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this is, as you say, true of laura, they vice presidenthaven't tried to do anything as remotely as ambitious as what hillary clinton did. >> i get the impression that she wishes she could. >> i'm not sure she would want to really run things. she's made clear -- she made clear to her staff early on she wanted to choose issues she felt she could make a difference, she could move the needle. she's strategic about what she's chosen. i don't think, like, rosalind carter she wanted to sit in on cabinet meetings or eleanor roosevelt wanted a job in the federal government. >> how does her role as sounding board for the president? do you get a sense of what is it? is it -- is she truly the last adviser in the room type of thing, type of adviser to the president? is it -- did she -- what is it? >> they're friends and her staff talk about their partnership. not so much the co-presidency, obviously.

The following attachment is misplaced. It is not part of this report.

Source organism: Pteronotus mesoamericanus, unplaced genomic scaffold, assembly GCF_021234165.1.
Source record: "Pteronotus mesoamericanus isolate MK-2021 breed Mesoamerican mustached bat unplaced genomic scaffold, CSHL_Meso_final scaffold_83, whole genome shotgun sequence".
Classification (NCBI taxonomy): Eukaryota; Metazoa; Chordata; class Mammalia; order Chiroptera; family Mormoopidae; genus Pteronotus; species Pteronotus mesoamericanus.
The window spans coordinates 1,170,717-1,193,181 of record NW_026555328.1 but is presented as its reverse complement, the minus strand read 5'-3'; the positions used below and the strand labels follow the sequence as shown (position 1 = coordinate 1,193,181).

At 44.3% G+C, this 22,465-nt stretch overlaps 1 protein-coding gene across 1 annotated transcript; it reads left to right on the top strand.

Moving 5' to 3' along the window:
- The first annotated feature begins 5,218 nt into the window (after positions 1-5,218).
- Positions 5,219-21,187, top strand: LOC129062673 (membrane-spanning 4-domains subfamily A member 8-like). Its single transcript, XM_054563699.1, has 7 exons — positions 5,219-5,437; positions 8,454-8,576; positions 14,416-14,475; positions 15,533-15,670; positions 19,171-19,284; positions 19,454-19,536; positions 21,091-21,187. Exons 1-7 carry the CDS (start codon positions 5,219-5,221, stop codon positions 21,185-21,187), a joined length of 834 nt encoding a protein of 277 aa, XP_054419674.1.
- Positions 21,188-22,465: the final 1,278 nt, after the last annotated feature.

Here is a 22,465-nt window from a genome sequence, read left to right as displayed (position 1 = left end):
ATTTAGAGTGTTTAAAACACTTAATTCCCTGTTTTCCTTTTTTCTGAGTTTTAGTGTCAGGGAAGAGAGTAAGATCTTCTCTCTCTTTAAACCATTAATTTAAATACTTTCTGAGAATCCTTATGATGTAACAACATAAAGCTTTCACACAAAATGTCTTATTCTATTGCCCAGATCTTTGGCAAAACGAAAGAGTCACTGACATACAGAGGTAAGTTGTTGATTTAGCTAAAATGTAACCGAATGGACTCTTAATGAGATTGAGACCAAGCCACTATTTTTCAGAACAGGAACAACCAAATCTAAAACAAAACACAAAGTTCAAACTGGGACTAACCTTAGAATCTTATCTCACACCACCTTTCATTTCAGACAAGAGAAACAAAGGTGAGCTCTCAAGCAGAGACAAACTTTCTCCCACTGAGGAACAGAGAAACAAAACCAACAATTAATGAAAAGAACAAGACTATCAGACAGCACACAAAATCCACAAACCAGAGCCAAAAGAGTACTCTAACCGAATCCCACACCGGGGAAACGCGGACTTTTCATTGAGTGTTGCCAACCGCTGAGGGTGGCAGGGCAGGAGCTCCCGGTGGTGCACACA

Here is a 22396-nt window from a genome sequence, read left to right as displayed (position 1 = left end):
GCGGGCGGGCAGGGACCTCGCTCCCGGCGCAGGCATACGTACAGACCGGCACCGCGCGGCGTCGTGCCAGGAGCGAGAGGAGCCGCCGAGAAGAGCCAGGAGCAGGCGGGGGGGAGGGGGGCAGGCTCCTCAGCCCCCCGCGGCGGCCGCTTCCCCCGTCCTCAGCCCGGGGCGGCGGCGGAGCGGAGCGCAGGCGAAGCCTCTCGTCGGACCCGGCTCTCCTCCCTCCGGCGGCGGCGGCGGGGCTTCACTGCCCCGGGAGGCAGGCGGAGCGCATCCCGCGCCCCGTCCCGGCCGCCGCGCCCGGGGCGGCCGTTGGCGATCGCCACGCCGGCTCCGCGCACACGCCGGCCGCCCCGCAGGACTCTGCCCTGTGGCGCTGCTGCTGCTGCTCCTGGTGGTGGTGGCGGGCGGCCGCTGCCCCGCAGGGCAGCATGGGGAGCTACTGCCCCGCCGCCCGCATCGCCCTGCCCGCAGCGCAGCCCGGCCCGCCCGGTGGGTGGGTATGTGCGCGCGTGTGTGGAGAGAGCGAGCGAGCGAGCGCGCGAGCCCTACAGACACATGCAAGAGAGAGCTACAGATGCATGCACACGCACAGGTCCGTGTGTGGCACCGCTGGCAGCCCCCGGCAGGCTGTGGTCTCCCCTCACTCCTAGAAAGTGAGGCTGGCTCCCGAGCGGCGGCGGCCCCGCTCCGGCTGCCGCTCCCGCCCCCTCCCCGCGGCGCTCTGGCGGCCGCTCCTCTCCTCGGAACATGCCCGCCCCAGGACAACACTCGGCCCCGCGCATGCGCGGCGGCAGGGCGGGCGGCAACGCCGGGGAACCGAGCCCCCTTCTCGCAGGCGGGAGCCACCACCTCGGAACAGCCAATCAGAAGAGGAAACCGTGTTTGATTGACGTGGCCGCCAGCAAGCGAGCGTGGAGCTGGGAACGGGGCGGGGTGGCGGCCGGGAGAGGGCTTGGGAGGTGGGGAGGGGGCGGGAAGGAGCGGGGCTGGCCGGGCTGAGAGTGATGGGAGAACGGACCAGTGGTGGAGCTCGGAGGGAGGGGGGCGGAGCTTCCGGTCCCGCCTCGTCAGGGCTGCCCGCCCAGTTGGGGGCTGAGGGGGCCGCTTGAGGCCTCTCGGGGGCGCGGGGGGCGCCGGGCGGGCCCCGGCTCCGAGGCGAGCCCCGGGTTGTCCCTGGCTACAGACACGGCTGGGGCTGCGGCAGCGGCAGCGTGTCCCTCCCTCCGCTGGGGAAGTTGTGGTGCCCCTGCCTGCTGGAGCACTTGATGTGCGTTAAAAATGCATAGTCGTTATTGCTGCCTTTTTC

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that's a loaded concept. i don't think she would ever suggest that it is. but he trusts her. he has talked about how much he trusts her opinion, how she has a feel for issues. she has a feel for people. she's out a little bit more after all than she is. and i think one of the things that is striking about the second term -- >> she's out and away where she's not -- there is not media hoards. she gets a tiny bit -- >> a little bit more. >> a little bit more interaction with normal life. >> right. in fact she goes out and sees her friends and she's, you know she goes out, you know and about in town with the secret service, of course but as you say, not with the press pool. i think that's right. >> what -- i think there has been this assumption there was a moment during the early -- that early moment in the campaign she said that line, first time i was proud to be an american and all of a sudden after that moment the campaign staff hit her. eventually put her in campaign siberia until the convention when all was well again. how much of an impact did that